"Daniels’ own odyssey has been almost as remarkable as that of his lead character...
For his second directorial effort, he chose the novel Push by Sapphire. When he read the novel, he says, “It brought back a feeling I had when I was 11 years old and living in the projects in Philly. I answered the door one day, and a neighbor of ours, a light-skinned black girl who was about 5 years old, was standing there naked and bleeding. She’d been beaten with an electrical cord. I looked in my mom’s eyes, and it was the first time I ever saw fear in her eyes. When I read Sapphire’s book, those memories came back, and I felt I have to deal with this.”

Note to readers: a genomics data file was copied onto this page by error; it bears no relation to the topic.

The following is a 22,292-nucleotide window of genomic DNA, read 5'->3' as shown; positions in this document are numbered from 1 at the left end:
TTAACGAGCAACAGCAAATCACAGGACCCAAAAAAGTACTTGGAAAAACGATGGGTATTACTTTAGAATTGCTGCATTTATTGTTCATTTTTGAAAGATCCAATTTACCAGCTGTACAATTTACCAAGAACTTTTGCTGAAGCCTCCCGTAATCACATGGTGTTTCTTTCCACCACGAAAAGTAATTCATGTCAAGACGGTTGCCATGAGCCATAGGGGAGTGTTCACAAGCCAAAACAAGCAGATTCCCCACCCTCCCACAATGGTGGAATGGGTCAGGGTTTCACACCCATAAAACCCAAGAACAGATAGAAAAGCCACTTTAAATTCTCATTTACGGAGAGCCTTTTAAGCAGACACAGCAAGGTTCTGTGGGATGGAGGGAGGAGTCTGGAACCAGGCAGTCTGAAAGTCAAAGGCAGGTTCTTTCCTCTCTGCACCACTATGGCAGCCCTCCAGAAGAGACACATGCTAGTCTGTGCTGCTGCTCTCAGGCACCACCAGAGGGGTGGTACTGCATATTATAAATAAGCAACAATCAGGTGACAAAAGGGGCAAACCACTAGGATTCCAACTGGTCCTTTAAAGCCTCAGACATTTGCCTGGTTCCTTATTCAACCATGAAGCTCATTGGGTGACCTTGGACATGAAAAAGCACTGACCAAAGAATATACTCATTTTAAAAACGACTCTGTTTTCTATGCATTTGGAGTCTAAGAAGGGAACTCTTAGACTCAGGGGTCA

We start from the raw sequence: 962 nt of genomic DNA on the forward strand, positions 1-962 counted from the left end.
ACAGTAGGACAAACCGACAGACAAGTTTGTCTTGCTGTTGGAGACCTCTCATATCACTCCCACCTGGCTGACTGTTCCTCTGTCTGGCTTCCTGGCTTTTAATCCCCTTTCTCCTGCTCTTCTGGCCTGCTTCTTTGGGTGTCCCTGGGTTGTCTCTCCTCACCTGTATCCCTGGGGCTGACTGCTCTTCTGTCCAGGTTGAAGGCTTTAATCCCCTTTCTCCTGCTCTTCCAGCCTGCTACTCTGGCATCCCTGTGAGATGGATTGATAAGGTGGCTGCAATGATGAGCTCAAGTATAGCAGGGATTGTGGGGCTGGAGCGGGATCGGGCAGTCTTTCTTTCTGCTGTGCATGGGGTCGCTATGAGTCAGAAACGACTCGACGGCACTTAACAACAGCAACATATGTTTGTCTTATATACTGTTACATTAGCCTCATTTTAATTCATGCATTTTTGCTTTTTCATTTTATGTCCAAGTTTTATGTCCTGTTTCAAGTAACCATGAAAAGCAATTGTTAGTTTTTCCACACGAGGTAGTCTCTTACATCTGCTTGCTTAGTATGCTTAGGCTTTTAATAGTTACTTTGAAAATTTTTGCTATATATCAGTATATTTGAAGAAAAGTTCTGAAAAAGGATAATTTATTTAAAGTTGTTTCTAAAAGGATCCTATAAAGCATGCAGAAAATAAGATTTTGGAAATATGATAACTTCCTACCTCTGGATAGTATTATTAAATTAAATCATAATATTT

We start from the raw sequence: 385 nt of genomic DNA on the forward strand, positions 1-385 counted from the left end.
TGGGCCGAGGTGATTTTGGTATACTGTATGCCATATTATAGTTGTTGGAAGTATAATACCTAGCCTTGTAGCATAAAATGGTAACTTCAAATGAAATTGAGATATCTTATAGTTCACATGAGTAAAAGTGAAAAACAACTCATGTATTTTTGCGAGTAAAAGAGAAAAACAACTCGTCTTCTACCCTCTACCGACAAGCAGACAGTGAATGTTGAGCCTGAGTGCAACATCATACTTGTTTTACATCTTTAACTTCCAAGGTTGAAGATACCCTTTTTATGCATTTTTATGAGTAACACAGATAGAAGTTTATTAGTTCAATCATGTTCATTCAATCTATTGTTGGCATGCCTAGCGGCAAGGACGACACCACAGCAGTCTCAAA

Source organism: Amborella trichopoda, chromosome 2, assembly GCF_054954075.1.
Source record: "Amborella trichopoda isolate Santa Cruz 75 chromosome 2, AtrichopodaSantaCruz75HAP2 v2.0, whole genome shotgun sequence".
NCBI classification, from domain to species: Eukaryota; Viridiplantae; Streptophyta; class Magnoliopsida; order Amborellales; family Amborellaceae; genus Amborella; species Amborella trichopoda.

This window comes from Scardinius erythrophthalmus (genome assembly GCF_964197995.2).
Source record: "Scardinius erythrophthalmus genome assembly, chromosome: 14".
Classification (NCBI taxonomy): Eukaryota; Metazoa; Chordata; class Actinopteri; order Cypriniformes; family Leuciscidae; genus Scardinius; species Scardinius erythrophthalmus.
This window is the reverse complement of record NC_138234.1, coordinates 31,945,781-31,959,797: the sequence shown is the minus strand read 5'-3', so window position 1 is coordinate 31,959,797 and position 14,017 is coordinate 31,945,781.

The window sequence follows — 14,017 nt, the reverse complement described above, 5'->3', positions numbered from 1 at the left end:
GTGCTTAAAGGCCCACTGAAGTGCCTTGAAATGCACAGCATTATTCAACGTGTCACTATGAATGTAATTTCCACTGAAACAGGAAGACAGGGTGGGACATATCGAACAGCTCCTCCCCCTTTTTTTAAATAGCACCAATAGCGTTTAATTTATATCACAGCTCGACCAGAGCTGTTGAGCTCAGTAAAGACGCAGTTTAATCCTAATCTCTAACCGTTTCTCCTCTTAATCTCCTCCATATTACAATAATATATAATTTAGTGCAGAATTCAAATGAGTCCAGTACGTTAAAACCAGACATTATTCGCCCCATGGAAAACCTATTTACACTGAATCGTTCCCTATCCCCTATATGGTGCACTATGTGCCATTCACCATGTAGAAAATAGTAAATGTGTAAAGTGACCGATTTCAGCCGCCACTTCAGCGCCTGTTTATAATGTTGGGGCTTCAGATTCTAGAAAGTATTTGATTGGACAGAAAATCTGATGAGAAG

As he began working on Precious, even more painful memories flooded in. As the oldest of five children, Daniels says he experienced the brunt of his father’s anger and frustration. “I was beaten quite a bit for no reason,” he says. (His father, a police officer, was killed on duty when Daniels was 13.)
“One of my earliest memories is of being put in a trash can,” he says in a quiet voice. “I was 5 years old. My dad was playing cards with some of his friends. I put on my mother’s red high heel shoes because they looked pretty to me. He saw me and he got furious. He said I was gay and would never amount to anything, and he threw me in a trash can. And I remember the only way I could deal with it was to escape to a fantasy world. That’s what gave me the idea for the fantasy scenes in the movie, which were not in the book.”
When Precious is raped by her father or beaten by her mother, she dreams of herself as a superstar in a perfect, antiseptic universe. Daniels pulls off a neat balancing act: He captures the brutal reality of his heroine’s home life, but he knows when to pull back to allow the audience some respite.
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